• German and English are related closely to Dutch, and only slightly less closely to Swedish and Norwegian, but Dutch (0.57), Swedish (0.51) and Norwegian (0.58) have much higher LFIs than German (0.33).
  • Italian (0.52), Portuguese (0.61) and Romansch (0.81) have much higher LFIs than French (0.31), even though all 4 languages are members of the Romance sub-group of the Indo-European family.
  • Korean, Tagalog, Japanese, Sami, Tamil and Zulu (covered in table 3) are all unrelated to English but all have LFIs similar to those of English’s close relatives Swedish, Norwegian, Dutch, Italian and Portuguese.

LFIs and language families

Joshi and Lahiri point out that closely related languages from a single language family can differ in key structural features—and languages used in societies that are culturally and geographically distant can have key similarities.

For example, English and Dutch are Germanic languages that are part of the same larger family of Indo-European languages. However, in English, the dominant word order is subject-verb-object (SVO), whereas Dutch often uses both SVO (in main clauses) and SOV (in subordinate clauses). In Mandarin, SVO dominates. For this feature, English and Mandarin are more similar to each other than either language is to Dutch.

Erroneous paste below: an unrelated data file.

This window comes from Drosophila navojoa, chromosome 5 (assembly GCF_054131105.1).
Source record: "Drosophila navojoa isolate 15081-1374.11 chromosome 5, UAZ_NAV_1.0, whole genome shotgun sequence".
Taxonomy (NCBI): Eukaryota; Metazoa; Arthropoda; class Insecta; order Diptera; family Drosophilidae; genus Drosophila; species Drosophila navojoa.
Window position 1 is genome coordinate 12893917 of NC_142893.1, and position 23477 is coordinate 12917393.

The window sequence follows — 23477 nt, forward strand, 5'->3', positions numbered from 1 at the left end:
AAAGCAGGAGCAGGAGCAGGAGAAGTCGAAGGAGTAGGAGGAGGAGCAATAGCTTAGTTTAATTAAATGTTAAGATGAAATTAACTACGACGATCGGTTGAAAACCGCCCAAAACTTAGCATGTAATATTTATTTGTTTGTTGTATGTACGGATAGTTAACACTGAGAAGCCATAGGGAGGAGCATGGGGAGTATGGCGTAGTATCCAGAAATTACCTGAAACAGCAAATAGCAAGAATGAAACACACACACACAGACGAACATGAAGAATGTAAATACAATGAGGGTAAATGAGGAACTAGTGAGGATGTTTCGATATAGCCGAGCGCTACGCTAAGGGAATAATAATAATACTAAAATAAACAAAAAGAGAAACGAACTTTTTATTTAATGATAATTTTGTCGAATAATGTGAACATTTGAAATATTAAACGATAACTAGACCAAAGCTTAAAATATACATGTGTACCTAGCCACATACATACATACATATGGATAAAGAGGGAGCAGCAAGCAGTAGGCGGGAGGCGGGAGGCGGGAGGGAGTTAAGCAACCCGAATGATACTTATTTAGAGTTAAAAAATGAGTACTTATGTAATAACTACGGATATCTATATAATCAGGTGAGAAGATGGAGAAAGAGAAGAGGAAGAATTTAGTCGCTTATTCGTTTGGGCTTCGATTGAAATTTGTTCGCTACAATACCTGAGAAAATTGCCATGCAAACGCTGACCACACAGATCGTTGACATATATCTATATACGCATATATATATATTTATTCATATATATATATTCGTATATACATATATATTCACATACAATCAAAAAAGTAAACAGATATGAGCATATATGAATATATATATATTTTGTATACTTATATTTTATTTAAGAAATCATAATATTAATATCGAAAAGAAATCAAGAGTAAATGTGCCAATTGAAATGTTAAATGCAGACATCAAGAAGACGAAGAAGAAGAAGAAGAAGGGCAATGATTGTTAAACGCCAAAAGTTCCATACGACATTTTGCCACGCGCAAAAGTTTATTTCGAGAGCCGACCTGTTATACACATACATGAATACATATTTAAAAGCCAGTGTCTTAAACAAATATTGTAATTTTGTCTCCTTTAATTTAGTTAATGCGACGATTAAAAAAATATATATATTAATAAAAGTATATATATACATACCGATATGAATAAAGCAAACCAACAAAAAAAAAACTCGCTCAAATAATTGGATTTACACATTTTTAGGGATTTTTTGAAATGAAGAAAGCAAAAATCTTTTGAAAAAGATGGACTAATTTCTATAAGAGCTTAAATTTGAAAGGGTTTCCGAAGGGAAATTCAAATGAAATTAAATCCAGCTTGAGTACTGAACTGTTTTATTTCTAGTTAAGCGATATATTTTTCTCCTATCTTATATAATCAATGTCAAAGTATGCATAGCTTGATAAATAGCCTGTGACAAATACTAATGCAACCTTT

I accept that explanation up to a point, though I find it unintuitive that, for example, the LFI for Dutch-English is so much higher than the LFI for English-Mandarin. Would anyone would really think Mandarin is closer to English than Dutch is?

LFIs for language pairs (South Africa)

Table 2 shows the LFI index Joshi and Lahiri compute for 10 languages of South Africa.

Northern Soto0.79
Table 2. Language Friction Index for pairs English and one other (South African)

Comments on the LFIs (South Africa):

  • The LFI index for Zulu is 0.53, similar to the LFI index for Korean, Swedish, Italian, Tagalog, Japanese, Dutch, Norwegian and Portuguese.
  • 8 of the other 9 languages are members of the southern branch of the Bantu family. The LFI index for them is between 0.71 and 0.81, a range similar to the LFI index for Sami, Tamil, Afrikaans, Romansch, Taiwanese and Malay.
  • The LFI for Afrikaans (0.77) is much higher than for Zulu, but similar to the LFIs for the other 8 South African languages investigated. This seems consistent with the idea that Afrikaans developed from a language descended directly from Dutch, fused with a Dutch-based creole that arose in South Africa from descendants of people speaking various other languages spoken locally.